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Padua Inventory - Washington State University Revision
Supplemental for HD
Short Description of Instrument
Summary/Overview of Instrument: 39 item inventory of 5 factors in Obsessive Compulsive Disorder (OCD).
Construct measured: Obsessive Compulsive Disorder (OCD). Note this revision was done to ensure the scale was specific to OCD, and did not measure worry, which was an issue with the original Padua Inventory.
Generic vs. disease specific: Generic OCD scale, not specific to HD.
Intended use of instrument/purpose of tool: Not specified.
Means of administration: Paper and Pencil.
 Location of administration: Clinic or home.
Intended respondent: Patient.
# of items: 39 items.
# of subscales and names of sub-scales: 5 – Contamination Obsessions and Washing Compulsions; Dressing/Grooming Compulsions; Checking Compulsions; Obsessional Thoughts of Harm to Self/Others; Obsessional Impulses to Harm Self/Others.
Strengths: Self report.
Weaknesses: May be issues about whether constructs hold. See Sascha Gönner, Willi Ecker, and Rainer Leonhart. The Padua Inventory: Do Revisions Need Revision? Assessment March 2010 17: 89-106.
Psychometric Properties
Reliability: Test-retest or intra-interview (within rater) reliability (as applicable): test-retest correlation for the total PI-WSUR was 0.76 with the values for the 5 subscales varying from 0.61 for the OTAHSO subscale and 0.84 for the OITHSO subscale.
Inter-interview (between-rater) reliability (as applicable): Not applicable- only patient reports symptoms on the scale.
Internal consistency: Not available.
Statistical methods used to assess reliability: test – retest correlation with Bonferroni correction.
Validity: Several articles available on validity, (e.g. Burns, Formea, Keortge& Sternberger, 1995; Sanavio, 1988; Sternberger & Burns, 1990, 1991; Van Oppen, 1992). This instrument has not been validated in HD.
Content validity: Principal component analysis.
Construct validity: correlations showed stronger relationship to items within scale than to items on a Worry scale (Burns et al, 1996).
Sensitivity to Change/ Ability to Detect Change (over time or in response to an intervention): Not studied.
Known Relationships to Other Variables (e.g. gender, education, age, etc): There is some gender difference on subscales with Women scoring significantly higher than men on the OTAHSO (3%), COWC (<1%), the DRGRC (< 1%) subscales, and with men scoring higher than women on the OITHSO (3%) subscales.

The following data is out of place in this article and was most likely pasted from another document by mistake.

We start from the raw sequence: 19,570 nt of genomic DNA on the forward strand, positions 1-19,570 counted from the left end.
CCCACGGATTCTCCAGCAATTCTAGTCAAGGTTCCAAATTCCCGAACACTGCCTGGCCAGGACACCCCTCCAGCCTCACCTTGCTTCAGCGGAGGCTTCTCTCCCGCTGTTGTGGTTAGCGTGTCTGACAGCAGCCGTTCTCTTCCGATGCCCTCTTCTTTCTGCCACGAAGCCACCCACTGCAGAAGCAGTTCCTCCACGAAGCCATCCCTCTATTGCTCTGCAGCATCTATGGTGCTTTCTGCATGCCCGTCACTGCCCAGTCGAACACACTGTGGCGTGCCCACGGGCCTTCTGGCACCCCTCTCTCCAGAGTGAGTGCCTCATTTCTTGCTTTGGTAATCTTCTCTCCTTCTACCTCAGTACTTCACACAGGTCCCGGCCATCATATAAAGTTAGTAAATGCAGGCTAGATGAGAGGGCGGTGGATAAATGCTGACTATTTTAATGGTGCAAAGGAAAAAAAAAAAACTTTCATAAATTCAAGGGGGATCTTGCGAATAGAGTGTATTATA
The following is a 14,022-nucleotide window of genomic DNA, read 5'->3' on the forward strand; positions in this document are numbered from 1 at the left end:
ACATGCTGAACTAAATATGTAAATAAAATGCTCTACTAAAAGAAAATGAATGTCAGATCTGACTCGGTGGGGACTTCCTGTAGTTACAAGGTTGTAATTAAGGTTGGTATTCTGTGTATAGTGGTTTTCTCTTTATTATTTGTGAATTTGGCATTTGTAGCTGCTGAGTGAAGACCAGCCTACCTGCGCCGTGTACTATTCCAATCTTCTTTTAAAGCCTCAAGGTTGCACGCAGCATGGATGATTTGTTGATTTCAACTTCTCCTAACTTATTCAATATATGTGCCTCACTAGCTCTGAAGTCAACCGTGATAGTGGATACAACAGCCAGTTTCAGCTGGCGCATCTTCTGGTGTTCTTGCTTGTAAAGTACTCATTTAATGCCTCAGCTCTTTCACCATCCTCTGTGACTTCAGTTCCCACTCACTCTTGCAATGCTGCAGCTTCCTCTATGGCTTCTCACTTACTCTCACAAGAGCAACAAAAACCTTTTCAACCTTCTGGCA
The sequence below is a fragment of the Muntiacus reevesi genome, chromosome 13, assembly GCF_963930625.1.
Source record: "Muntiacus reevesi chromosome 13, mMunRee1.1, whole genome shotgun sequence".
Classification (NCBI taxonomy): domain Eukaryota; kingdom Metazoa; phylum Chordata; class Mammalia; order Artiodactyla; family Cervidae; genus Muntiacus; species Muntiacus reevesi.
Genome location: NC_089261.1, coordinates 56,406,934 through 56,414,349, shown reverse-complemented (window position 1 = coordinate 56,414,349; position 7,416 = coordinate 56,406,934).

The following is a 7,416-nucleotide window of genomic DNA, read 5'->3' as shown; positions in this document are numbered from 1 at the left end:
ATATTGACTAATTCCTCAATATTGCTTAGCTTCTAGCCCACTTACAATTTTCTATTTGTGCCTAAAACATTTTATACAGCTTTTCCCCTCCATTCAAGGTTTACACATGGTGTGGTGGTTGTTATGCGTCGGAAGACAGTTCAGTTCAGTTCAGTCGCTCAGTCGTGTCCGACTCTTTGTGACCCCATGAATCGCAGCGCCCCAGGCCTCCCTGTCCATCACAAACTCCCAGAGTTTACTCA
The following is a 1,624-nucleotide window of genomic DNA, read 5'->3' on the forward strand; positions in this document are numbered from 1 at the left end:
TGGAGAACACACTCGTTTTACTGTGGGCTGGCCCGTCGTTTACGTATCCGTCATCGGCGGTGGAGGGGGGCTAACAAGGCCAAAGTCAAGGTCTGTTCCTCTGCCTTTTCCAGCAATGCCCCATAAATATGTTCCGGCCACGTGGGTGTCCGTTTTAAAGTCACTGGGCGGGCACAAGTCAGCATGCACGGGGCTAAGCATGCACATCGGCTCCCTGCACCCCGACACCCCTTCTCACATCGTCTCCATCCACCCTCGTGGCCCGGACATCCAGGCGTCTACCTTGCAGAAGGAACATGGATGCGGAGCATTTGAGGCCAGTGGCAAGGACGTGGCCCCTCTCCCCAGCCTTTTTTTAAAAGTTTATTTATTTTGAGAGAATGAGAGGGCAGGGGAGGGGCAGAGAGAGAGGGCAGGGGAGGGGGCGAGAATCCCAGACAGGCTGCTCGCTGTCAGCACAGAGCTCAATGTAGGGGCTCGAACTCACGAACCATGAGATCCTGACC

Diagnostic Sensitivity and Specificity, if applicable (in general population, HD population- premanifest/ manifest, other disease groups): Would be best for premanifest and early symptomatic groups; length of scale may limit use in more cognitively impaired populations.
Scoring: (include reference to detailed scoring instructions, including calculation of a total score and subscale scores, and any limitations of scale or scoring posed by item nonresponse): Each item is rated on a 5-point scale according to the degree of disturbance caused by the thought or behavior (0 = "not at all" to 4 = "very much"). Subscales are simply scored by summing scores for all items included in the subscale.
Standardization of scores to a reference population (z scores, T scores, etc): Burns et al, 1996 reference provides a table with normative data on the PI--WSUR for the sample of 5010 individuals.
If scores have been standardized to a reference population, indicate frame of reference for scoring (general population, HD subjects, other disease groups, etc). General population.
Burns GL, Keortge SG, Formea GM, Sternberger LG. Revision of the Padua Inventory of obsessive compulsive disorder symptoms: distinctions between worry, obsessions, and compulsions.Behav Res Ther. 1996; Feb;34(2):163-73.
Burns, Formea, Keortge & Sternberger. 1995; Sanavio, 1988; Sternberger & Burns, 1990, 1991; Van Oppen, 1992.
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